New York Appellate Associate Dean Pillarella wrote an article for the New York Law Journal titled “The Informal Appearance, Its Origins, Instances, and Impact.” The article discusses the concept of an “informal appearance” in New York law, which occurs when a defendant participates in a case in some way relating to the merits or substantially participates in the litigation, without officially making a formal appearance under CPLR 320(a). The article traces the origin of the informal appearance to the distinction between “general” and “specific” appearance before the enactment of the CPLR in 1963, and provides examples of what constitutes an informal appearance and what does not. The impact of an informal appearance varies depending on when it occurs in relation to the CPLR’s time to appear, but it can prevent a default judgment or waive jurisdictional objections. Mr. Pillarella cautions defense attorneys to be careful when dealing with informal appearances, as they can inadvertently waive a defendant’s rights if they are not handled properly.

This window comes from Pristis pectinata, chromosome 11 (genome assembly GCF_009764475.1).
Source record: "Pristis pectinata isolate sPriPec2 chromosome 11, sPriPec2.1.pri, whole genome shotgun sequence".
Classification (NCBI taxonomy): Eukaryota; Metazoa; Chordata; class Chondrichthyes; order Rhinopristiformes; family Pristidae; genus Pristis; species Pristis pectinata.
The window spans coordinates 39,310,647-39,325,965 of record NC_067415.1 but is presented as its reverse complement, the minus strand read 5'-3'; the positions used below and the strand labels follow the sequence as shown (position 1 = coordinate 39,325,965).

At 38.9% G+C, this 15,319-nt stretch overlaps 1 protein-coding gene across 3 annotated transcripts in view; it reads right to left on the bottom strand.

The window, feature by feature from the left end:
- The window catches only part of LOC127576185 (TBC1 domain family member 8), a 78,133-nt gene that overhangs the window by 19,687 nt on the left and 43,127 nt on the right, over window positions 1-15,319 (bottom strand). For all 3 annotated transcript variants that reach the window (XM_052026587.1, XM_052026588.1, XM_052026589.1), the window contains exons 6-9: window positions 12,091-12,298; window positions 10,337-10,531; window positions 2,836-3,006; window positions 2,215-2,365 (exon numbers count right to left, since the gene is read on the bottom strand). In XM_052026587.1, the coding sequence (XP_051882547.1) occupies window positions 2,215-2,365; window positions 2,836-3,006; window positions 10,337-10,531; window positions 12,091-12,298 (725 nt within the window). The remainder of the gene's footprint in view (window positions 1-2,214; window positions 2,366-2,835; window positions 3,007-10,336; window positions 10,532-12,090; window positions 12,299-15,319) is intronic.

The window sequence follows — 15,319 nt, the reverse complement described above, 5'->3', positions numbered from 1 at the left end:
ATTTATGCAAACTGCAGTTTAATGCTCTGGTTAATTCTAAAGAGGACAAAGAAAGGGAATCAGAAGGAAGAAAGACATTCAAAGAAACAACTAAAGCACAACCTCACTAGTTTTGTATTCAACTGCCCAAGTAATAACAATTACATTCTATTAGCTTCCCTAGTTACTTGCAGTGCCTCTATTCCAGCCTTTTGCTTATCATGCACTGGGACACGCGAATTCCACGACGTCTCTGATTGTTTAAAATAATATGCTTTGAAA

According to the article, examples of actions that may constitute an informal appearance include participating in motion practice, participating in discovery, and sending a letter to the court. In contrast, engaging in settlement negotiations, filing a motion for leave to serve an untimely answer, or making informal requests for information generally do not constitute an informal appearance. The article emphasizes that whether an action constitutes an informal appearance depends on whether the defendant has participated on the merits or demonstrated an intent to substantially participate in the case.
Original Article can be found HERE